What is the purpose of the Baga Nimba mask?
This ritual mask represents the embodiment of the ideal fertile woman. Thus, it is not seen as a fertility “spirit,” but as an idea of the woman and the ideal image of her role in the Baga community: a mother figure. In its original ritual context, the mask was used in a ceremonial dance during harvest and symbolizes fertility and life. Today, the Nimba can be found in museums, such as the Louvre (Paris) and the Metropolitan Museum (New York), where they are valued mainly for their aesthetic qualities. Picasso also owned a Nimba in the 1920s. (1)

What do they look like?
A Baga Nimba mask is a large, wooden shoulder mask (120-130 cm) decorated with plant fibers and pigments. The plant fibers are placed so that they cover the wearer of the mask. The ears of the Nimba are often U-shaped (on its side). The face and breasts of the mask usually show patterns of facial scarification.
Just imagine how heavy it is to carry such a wooden mask on your shoulders. Sometimes they weigh as much as 60 kilograms! (2)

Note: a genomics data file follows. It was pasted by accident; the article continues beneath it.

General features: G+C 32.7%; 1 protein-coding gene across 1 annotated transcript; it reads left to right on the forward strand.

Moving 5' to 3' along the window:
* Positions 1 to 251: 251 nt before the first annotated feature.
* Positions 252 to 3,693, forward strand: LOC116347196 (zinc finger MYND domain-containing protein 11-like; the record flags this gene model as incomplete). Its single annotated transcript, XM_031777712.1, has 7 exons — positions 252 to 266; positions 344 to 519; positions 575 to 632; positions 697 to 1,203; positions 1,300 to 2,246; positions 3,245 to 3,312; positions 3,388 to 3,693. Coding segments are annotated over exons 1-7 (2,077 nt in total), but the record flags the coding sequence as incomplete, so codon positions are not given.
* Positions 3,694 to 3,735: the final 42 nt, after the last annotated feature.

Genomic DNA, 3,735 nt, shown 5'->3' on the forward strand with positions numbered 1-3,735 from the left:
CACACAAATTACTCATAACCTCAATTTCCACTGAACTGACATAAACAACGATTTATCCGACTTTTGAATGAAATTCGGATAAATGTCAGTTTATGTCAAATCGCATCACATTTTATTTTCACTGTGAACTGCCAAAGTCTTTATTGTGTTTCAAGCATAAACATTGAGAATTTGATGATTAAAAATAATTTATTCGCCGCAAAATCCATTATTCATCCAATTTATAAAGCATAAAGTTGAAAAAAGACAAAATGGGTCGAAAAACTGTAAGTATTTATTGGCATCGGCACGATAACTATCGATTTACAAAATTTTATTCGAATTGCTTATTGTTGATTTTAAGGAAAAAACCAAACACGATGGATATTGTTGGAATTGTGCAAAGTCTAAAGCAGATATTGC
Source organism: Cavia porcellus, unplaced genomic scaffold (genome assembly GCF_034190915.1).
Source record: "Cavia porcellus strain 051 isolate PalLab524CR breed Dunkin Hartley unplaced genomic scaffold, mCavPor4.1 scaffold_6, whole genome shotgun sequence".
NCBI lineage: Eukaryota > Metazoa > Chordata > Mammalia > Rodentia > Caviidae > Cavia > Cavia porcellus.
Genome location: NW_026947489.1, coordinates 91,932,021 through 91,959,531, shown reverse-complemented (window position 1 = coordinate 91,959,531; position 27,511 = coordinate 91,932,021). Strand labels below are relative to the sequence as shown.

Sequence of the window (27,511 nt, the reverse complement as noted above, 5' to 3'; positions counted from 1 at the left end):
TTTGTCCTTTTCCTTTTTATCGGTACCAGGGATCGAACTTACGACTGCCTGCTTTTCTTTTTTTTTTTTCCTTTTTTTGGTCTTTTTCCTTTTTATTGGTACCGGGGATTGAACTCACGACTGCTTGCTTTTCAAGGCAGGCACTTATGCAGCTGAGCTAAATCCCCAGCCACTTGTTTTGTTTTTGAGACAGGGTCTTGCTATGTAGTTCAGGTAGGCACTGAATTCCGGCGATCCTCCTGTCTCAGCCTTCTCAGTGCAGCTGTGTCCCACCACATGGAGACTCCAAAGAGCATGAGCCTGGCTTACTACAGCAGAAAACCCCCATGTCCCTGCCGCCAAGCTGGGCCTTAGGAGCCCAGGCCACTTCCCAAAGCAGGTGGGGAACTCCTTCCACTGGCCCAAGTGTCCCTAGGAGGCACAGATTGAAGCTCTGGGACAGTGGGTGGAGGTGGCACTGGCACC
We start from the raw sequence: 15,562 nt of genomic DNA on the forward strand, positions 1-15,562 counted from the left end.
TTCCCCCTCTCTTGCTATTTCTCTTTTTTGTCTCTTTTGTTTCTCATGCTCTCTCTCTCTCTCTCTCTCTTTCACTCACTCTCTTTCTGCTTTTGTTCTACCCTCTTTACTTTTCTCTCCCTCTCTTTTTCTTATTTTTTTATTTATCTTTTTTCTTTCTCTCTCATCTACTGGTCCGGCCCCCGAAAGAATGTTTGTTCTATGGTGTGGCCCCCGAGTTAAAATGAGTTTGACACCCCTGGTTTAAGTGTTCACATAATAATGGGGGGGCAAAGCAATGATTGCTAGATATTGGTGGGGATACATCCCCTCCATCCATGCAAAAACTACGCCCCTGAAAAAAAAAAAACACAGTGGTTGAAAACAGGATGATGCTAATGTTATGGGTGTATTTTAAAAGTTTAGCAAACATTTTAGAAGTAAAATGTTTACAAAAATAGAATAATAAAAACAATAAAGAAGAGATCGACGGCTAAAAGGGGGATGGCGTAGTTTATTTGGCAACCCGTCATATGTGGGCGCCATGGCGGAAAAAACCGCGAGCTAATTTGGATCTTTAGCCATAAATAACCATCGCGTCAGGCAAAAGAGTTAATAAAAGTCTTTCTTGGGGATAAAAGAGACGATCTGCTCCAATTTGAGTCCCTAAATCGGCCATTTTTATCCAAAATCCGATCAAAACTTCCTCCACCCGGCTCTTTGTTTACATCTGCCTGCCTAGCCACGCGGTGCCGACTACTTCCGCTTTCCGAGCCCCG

Nimba used in a ceremonial dance among the Baga people in Guinea.

Ceremony with Nimba in 1938 (source: Béatrice Appia-Blacher, Musée du Quai Branly).

The Baga Nimbas at Rootz Gallery
A Nimba is usually seen as a shoulder mask, but occasionally as a stand-alone sculpture. At Rootz Gallery we have both versions! The shoulder mask is a female version (identified by the breasts) and the standing one is a male version (identified by the phallus). Man and woman were often (when not used during rituals) placed side by side at a place of worship.

Rootz Gallery's Nimba shoulder mask (female)

Nimba shoulder mask (female), collection Rootz Gallery

Rootz Gallery's Nimba shoulder mask (female) close-up

Close-up Nimba shoulder mask (female), collection Rootz Gallery

Rootz Gallery's Standing Nimba (male)

Standing Nimba (male), collection Rootz Gallery

Close-up Rootz Gallery's standing Nimba

Close-up standing Nimba (male), collection Rootz Gallery











1. William Rubin, “Primitivism” in 20th Century Art: Affinity of the Tribal and the Modern (New York: Museum of Modern Art, 1984), 325-326.
2. For more information, see: Iris Hahner, Maria Kecskési en László Vajda, African Masks: The Barbier-Mueller Collection (München: Prestel Publishing, 2010).